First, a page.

Breathing heavily at the edge of an ice hole, an Antarctic emperor penguin prepares to dive. Taking a last gulp of air, the bird descends and may not emerge again for another 20 minutes. The penguin initially carries sufficient oxygen in three stores — the blood, lungs and myoglobin in muscle — to sustain aerobic metabolism. However, around 5.6 minutes after leaving the surface, lactate begins appearing in the penguin’s blood and the bird crosses the so-called ‘aerobic dive limit’, switching to anaerobic metabolism in some tissues. So what triggers this transition?
Writing in The Journal of Experimental Biology, Cassondra Williams from the Scripps Institution of Oceanography explains that the animals were thought to cross the aerobic dive limit when one of their three oxygen stores became exhausted. However, when Paul Ponganis measured oxygen levels in the blood and lungs of penguins after long dives, the animals had oxygen to spare. That only left the muscle as the potential trigger. Williams explains that diving animals were thought to isolate their muscle from the circulatory system, leaving oxygen stored in the tissue as its only source of aerobic metabolism while submerged and forcing it to switch to anaerobic respiration once the supply was exhausted. So, she and Ponganis teamed up with Jessica Meir to travel to Antarctica to measure muscle oxygen levels in diving emperor penguin muscles and they publish their discovery that depleted muscle oxygen supplies trigger the aerobic dive limit.
However, before their departure, Williams had to design a near-infrared spectrophotometer to record the penguins’ muscle oxygen stores as they dived in the wild. After two trying years of technical development and testing, Williams was able to travel south with her colleagues to surgically implant the spectrophotometers in the pectoralis muscles of emperor penguins. They also attached time-depth recorders to the animals’ backs to track their dive profiles. Finally, the team ensured that the animals would return with their precious equipment by drilling an isolated hole in the sea ice — to which the penguins were guaranteed to return — before releasing the implanted animals to go foraging for a day or two.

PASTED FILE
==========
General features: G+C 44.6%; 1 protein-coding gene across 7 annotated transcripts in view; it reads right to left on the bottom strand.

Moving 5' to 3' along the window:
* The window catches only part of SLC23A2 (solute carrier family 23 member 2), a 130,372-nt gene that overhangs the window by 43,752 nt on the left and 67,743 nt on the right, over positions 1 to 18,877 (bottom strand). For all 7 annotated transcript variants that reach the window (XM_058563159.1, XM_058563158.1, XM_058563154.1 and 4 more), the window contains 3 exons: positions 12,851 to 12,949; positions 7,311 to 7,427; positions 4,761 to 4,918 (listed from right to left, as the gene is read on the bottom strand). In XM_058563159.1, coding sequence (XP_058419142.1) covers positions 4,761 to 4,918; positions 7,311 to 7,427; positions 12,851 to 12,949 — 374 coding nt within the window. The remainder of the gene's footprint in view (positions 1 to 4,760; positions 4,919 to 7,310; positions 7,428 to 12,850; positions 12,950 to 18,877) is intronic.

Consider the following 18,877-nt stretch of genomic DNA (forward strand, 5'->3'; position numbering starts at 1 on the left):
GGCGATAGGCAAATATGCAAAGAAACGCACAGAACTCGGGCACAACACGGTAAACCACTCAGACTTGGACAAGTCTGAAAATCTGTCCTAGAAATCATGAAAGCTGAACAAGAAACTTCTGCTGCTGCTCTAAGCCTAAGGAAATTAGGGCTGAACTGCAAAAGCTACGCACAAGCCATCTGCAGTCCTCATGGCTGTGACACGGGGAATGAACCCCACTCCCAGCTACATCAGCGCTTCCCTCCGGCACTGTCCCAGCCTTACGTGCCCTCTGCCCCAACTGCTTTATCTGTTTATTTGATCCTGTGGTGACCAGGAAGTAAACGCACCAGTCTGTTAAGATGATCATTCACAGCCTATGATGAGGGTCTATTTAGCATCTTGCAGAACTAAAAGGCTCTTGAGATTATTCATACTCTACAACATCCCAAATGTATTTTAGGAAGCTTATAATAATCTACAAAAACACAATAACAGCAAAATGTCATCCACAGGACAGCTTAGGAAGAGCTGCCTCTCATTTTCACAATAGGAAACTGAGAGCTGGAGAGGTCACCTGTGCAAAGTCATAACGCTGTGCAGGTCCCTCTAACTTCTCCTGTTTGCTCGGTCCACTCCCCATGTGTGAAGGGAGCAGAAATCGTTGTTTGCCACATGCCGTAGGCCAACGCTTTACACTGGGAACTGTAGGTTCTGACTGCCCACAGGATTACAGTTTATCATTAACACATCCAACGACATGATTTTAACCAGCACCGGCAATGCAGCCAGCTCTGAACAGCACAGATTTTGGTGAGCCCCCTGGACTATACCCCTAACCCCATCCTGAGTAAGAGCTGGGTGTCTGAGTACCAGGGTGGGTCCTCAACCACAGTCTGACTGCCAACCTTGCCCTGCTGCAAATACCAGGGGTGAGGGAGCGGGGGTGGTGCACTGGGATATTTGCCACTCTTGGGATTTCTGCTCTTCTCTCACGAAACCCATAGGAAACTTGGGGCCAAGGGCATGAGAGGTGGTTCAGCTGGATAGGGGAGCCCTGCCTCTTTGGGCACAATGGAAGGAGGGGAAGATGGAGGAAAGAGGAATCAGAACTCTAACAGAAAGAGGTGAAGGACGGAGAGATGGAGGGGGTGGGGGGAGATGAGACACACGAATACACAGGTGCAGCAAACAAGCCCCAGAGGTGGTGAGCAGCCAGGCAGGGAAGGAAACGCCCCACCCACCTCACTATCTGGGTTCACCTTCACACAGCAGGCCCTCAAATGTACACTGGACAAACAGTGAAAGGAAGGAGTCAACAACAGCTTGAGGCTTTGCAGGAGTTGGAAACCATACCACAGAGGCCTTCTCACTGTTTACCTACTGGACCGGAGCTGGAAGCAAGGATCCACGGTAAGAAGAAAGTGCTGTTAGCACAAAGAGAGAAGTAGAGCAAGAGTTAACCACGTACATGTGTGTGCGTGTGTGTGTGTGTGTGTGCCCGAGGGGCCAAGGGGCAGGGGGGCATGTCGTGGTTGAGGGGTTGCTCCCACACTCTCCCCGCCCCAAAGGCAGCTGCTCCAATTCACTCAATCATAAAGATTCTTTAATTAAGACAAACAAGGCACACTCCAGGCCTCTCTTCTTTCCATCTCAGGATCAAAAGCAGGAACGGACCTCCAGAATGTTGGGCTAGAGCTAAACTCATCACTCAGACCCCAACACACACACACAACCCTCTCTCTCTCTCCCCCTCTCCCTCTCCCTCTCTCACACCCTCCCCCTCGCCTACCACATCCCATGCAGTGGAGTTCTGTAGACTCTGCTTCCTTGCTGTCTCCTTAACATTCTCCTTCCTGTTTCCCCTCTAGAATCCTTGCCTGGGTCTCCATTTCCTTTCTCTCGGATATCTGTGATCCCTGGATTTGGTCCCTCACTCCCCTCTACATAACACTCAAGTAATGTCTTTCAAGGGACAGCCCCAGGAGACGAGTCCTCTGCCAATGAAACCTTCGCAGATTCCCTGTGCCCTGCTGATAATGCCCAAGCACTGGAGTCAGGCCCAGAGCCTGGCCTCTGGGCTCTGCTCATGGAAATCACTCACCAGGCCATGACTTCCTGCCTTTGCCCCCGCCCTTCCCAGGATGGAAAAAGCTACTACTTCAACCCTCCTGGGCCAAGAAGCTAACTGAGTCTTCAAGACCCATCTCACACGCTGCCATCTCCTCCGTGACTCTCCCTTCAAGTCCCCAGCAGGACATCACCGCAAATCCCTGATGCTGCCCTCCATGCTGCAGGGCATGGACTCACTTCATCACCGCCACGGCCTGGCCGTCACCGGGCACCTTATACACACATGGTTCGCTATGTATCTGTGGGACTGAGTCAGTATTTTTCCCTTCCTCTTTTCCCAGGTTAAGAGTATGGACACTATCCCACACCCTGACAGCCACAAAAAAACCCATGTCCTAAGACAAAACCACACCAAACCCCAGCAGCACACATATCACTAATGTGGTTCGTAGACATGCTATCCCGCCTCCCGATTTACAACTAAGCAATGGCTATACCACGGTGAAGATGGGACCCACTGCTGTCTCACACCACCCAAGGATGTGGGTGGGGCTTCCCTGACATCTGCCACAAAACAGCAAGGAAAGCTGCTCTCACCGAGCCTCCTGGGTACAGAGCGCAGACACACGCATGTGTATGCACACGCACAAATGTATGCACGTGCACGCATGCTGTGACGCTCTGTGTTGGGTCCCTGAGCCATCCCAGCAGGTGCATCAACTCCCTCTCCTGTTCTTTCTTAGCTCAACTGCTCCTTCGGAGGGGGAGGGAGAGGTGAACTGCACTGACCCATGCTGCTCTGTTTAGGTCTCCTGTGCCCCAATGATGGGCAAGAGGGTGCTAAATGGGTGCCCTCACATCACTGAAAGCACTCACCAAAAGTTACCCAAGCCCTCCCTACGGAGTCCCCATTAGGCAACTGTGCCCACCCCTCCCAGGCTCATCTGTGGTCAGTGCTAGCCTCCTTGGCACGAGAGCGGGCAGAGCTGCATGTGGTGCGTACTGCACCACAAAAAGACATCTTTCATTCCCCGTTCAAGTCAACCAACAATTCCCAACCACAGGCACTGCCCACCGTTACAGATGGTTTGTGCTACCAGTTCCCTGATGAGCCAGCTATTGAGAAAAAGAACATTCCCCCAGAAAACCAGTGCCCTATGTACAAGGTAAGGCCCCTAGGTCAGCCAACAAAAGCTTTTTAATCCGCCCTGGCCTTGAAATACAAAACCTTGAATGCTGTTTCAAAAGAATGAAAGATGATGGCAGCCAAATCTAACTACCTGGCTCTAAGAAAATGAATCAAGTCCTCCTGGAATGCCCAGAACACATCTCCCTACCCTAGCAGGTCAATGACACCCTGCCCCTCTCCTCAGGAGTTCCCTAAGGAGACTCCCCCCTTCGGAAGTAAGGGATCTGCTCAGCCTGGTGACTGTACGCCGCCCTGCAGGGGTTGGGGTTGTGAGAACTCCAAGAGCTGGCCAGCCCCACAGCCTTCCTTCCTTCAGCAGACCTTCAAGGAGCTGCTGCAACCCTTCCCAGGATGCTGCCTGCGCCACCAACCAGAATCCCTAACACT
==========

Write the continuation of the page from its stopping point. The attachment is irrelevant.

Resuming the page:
After successfully retrieving all of the spectrophotometers and dive recorders and returning the penguins to their colony, Williams began analyzing the data and found that the penguins had been actively foraging beneath the ice. Of the 50 dives that Williams successfully recorded, 31 exceeded the emperor penguin’s calculated dive limit.
Next, Williams plotted the muscle oxygen profiles over the course of each dive and identified two distinct patterns. In the first, the oxygen levels fell continually, approaching zero around the point when the birds crossed the aerobic dive limit. Williams says, ‘This profile certainly supports the hypothesis that muscle oxygen depletion is the trigger of the aerobic dive limit.’
However, when the team saw the second pattern, they were surprised that, after initially falling, the oxygen levels plateaued for several minutes before falling again to almost zero. They realized that blood must be flowing into the muscle to replenish the oxygen supply during the middle phase of the dive, delaying the onset of the aerobic dive limit.
Finally, having confirmed that the dive muscles are the source of the aerobic dive limit, Williams calculated the muscle oxygen consumption rate for dives with the first oxygen depletion pattern and was amazed to see that it was only 12.4ml of oxygen per kg of muscle per minute: 1/10th the value calculated for penguins swimming in an artificial flume and only 2-3 times their resting metabolic rate. ‘I think this metabolic rate is impressive. You can see how hard they are working underwater but they are efficient swimmers and very hydrodynamic,’ says Williams.
Text by The Journal of Experimental Biology Photo by Glenn Grant/NSF